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Anything is possible

Joe Bates takes a closer look at ambitious plans to create Africa’s first airport city in Nigeria’s Niger state.

Nigerians are acutely aware that their country has a reputation as an often-unsafe place with underdeveloped infrastructure, and there is a growing desire from the country’s people to address the situation. The Federal Government’s ‘7-Point Agenda’ will certainly help matters, as it aims to transform Nigeria into one of the world’s top 20 economies by 2020 through a series of initiatives and reforms designed to decrease the country’s dependency on oil.

Aviation appears to have led the way so far in terms of new infrastructure, with Lagos-Murtala Muhammed International Airport’s new $250 million domestic terminal being the only Public Private Partnership (PPP) project to be successfully completed in Nigeria to date.

More are needed and nowhere is the determination stronger to create pioneering new infrastructure than Niger state, where the local government is seeking private investors to help create Africa’s first airport city.

Niger is the largest of Nigeria’s 36 states, but despite its size and population base – four million people live across a 77,000 square kilometre area – today’s Minna Airport is little more than a 3.4 kilometre long concrete runway.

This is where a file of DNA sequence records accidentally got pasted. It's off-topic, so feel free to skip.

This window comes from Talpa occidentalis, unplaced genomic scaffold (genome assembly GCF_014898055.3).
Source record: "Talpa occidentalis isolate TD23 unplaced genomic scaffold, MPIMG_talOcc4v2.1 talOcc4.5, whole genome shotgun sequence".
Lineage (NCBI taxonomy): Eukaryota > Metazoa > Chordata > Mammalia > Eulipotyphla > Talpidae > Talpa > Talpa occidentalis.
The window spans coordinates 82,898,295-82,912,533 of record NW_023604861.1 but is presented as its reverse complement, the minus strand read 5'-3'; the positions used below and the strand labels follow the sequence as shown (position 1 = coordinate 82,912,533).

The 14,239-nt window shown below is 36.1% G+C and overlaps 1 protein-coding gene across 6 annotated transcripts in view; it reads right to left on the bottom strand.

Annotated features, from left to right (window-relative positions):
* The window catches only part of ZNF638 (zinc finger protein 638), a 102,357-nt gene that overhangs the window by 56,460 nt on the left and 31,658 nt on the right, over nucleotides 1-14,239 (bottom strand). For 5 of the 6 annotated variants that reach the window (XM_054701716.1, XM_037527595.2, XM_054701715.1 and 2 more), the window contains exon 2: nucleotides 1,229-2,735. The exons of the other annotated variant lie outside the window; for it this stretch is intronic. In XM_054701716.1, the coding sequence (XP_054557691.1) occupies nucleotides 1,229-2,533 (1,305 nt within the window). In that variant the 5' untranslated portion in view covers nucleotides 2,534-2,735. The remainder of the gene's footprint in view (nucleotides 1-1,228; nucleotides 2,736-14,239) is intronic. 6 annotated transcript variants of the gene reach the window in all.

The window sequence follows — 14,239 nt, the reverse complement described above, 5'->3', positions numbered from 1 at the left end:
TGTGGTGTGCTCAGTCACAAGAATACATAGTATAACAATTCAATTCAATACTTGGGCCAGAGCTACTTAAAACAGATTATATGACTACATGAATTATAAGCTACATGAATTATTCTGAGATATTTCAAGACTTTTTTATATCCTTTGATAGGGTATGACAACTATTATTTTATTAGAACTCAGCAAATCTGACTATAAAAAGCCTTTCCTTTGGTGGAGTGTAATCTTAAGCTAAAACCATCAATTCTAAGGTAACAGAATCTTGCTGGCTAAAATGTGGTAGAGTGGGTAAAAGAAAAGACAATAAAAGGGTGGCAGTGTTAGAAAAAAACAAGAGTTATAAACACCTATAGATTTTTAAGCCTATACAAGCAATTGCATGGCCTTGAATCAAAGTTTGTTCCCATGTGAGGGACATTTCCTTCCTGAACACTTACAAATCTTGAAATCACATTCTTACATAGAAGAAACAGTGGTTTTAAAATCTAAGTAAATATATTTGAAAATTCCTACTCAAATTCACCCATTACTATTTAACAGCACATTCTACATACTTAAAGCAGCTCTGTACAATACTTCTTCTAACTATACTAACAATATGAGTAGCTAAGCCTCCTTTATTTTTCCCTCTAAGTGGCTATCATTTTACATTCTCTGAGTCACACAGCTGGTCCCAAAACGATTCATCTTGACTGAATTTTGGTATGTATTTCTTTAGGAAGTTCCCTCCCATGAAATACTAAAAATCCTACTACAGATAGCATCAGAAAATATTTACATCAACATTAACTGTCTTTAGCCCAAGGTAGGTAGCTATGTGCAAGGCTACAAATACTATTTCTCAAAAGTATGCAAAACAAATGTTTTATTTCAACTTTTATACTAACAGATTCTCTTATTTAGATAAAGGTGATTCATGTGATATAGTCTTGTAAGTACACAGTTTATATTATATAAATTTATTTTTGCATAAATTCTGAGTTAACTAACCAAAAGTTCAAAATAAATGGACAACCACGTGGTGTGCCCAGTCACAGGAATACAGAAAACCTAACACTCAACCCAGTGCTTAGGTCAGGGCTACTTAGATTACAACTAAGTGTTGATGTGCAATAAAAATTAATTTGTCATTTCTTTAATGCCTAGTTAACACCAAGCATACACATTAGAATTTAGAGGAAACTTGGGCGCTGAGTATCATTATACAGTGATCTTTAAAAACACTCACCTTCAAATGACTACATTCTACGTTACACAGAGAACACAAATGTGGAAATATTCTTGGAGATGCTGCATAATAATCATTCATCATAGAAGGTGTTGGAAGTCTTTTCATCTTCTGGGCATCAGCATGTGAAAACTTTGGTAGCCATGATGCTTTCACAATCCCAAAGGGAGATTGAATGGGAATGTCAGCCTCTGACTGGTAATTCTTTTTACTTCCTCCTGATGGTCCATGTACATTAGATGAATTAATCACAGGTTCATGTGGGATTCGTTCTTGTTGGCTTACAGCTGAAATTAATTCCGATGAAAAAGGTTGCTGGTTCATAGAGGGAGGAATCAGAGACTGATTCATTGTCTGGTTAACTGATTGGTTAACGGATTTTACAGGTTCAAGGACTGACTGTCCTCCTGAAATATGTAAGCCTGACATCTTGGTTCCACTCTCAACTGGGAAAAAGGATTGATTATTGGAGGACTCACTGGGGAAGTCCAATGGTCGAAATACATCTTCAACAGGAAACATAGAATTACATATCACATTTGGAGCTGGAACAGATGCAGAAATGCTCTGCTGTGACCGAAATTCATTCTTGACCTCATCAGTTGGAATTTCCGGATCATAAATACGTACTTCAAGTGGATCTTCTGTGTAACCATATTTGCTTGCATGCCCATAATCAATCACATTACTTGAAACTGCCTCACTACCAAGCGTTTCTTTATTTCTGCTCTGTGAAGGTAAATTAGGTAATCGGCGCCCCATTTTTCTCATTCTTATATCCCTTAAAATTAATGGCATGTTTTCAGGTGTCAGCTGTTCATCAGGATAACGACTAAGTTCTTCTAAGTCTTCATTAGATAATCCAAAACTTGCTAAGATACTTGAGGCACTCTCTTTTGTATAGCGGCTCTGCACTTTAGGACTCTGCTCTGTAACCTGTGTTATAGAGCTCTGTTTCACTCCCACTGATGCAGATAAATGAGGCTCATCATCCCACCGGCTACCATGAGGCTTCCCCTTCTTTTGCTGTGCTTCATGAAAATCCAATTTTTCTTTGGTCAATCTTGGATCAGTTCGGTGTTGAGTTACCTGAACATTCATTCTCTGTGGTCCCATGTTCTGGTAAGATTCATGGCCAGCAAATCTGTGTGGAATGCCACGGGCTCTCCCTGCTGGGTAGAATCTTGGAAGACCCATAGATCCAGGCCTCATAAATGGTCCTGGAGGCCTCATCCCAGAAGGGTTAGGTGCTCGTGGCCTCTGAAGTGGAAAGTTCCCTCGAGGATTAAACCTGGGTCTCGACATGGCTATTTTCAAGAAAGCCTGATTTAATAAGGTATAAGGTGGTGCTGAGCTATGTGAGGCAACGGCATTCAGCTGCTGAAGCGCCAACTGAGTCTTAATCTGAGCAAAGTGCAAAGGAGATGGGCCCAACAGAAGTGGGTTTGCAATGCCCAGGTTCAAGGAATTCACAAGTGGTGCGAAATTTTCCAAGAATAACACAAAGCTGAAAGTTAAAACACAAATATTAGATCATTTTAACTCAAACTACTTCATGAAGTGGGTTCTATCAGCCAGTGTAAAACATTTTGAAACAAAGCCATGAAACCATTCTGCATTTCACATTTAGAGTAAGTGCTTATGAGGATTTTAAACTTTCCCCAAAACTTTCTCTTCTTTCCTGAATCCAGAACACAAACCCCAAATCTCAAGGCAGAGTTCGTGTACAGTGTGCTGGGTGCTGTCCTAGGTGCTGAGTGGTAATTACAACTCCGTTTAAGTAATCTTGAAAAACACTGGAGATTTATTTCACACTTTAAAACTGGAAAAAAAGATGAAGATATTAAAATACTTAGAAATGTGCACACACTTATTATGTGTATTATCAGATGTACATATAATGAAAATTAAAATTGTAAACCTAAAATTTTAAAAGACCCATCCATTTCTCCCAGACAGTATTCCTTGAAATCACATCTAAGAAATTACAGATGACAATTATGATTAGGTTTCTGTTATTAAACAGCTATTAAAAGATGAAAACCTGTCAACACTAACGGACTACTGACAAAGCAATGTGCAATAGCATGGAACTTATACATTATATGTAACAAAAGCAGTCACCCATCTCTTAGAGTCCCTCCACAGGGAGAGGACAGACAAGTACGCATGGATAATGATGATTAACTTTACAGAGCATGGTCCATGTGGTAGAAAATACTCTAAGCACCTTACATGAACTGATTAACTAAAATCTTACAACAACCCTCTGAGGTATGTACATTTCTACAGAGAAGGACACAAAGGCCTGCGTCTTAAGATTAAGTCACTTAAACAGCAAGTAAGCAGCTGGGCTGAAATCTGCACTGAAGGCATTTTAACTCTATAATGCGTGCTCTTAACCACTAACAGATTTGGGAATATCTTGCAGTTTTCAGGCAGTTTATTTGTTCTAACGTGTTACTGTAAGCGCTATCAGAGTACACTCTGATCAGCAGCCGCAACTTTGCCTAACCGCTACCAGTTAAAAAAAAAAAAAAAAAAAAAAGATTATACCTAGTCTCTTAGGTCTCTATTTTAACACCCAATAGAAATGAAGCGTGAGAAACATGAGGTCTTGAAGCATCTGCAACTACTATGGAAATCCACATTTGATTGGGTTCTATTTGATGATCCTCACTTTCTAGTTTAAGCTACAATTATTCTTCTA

However, if the governor of Niger state is successful, within six years Minna could be boasting a gateway capable of handling more than one million passengers yearly and form the heart of a fledgling airport city.

Sound like a tall order? Not according to Tunde Fagbemi, partner at Abuja-based Maevis, the Nigerian arm of UK company Cortis Capital LLP. Cortis Capital is the lead private partner working with the state government on the Minna Airport City (MAC) project.

“You only need to look at what has happened to Dubai over the last 30 years to see that almost anything is possible with the right vision and leadership,” says Fagbemi.

“Dubai was little more than desert 30 years ago, but now look at it. Through regeneration it has reinvented itself and is now one of the world’s leading centres for commerce and trade and a tourist destination in its own right. I firmly believe that we have the ability to do something similar in Niger state.”

The comparison with Dubai is also pertinent because Fagbemi admits that after years of depending on oil to bankroll the economy, Nigeria is looking to follow the UAE’s example and reinvent itself as a nation and place to do business.

His opinion is shared by secretary of state for Niger, Dr Muhammed Yahaya, who is determined to transform the region into a major centre for commerce and trade.

“Nigeria has been dependent on petroleum for too long and this has led to a precarious national economy for a number of years. It has also not translated into the social and economic development of the country as it should have done,” states Yahaya.